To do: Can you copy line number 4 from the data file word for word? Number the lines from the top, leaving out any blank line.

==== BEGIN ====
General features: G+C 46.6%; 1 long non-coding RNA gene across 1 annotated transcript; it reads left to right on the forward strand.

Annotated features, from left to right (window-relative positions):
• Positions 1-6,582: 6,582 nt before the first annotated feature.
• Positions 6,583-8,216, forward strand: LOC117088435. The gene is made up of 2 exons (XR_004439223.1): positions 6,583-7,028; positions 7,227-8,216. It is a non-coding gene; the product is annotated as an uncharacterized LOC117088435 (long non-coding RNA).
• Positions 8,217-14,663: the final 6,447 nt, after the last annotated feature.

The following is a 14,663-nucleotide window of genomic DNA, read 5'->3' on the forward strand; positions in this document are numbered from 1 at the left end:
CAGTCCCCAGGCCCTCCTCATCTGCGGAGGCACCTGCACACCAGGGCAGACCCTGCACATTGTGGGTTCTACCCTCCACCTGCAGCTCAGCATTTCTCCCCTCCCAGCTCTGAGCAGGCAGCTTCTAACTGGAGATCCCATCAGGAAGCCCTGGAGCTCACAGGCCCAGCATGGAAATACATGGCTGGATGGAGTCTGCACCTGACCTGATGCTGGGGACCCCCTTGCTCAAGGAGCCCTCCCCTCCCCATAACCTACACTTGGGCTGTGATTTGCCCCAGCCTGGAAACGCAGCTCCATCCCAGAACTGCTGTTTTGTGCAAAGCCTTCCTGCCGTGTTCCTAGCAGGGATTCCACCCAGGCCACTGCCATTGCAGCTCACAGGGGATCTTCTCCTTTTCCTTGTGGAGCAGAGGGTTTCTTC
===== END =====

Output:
• Positions 6,583-8,216, forward strand: LOC117088435. The gene is made up of 2 exons (XR_004439223.1): positions 6,583-7,028; positions 7,227-8,216. It is a non-coding gene; the product is annotated as an uncharacterized LOC117088435 (long non-coding RNA).